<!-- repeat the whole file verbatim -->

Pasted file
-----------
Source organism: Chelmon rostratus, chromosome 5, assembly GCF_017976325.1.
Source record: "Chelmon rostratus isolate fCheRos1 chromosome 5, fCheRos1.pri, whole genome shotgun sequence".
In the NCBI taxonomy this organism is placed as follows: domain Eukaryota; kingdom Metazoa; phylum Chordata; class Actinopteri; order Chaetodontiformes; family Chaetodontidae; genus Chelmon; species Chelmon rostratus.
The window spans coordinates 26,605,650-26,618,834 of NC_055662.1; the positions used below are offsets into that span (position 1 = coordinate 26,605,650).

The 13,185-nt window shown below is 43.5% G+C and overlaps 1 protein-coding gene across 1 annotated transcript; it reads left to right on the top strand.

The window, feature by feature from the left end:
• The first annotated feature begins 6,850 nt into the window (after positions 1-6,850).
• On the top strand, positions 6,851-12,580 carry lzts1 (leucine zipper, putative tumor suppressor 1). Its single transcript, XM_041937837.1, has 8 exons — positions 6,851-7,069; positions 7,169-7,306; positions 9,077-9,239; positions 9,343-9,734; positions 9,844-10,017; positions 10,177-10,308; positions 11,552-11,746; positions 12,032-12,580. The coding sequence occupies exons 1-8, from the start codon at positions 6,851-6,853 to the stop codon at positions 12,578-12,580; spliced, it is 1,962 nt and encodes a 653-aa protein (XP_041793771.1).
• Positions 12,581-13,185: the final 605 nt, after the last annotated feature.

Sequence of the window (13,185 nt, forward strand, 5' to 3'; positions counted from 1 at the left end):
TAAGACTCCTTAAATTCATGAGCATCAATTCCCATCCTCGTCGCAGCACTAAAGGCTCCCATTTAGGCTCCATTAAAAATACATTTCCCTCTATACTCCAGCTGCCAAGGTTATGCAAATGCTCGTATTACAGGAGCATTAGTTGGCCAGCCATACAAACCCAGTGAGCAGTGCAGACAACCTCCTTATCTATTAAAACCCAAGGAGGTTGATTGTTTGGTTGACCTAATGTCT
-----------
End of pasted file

Source organism: Chelmon rostratus, chromosome 5, assembly GCF_017976325.1.
Source record: "Chelmon rostratus isolate fCheRos1 chromosome 5, fCheRos1.pri, whole genome shotgun sequence".
In the NCBI taxonomy this organism is placed as follows: domain Eukaryota; kingdom Metazoa; phylum Chordata; class Actinopteri; order Chaetodontiformes; family Chaetodontidae; genus Chelmon; species Chelmon rostratus.
The window spans coordinates 26,605,650-26,618,834 of NC_055662.1; the positions used below are offsets into that span (position 1 = coordinate 26,605,650).

The 13,185-nt window shown below is 43.5% G+C and overlaps 1 protein-coding gene across 1 annotated transcript; it reads left to right on the top strand.

The window, feature by feature from the left end:
• The first annotated feature begins 6,850 nt into the window (after positions 1-6,850).
• On the top strand, positions 6,851-12,580 carry lzts1 (leucine zipper, putative tumor suppressor 1). Its single transcript, XM_041937837.1, has 8 exons — positions 6,851-7,069; positions 7,169-7,306; positions 9,077-9,239; positions 9,343-9,734; positions 9,844-10,017; positions 10,177-10,308; positions 11,552-11,746; positions 12,032-12,580. The coding sequence occupies exons 1-8, from the start codon at positions 6,851-6,853 to the stop codon at positions 12,578-12,580; spliced, it is 1,962 nt and encodes a 653-aa protein (XP_041793771.1).
• Positions 12,581-13,185: the final 605 nt, after the last annotated feature.

Sequence of the window (13,185 nt, forward strand, 5' to 3'; positions counted from 1 at the left end):
TAAGACTCCTTAAATTCATGAGCATCAATTCCCATCCTCGTCGCAGCACTAAAGGCTCCCATTTAGGCTCCATTAAAAATACATTTCCCTCTATACTCCAGCTGCCAAGGTTATGCAAATGCTCGTATTACAGGAGCATTAGTTGGCCAGCCATACAAACCCAGTGAGCAGTGCAGACAACCTCCTTATCTATTAAAACCCAAGGAGGTTGATTGTTTGGTTGACCTAATGTCT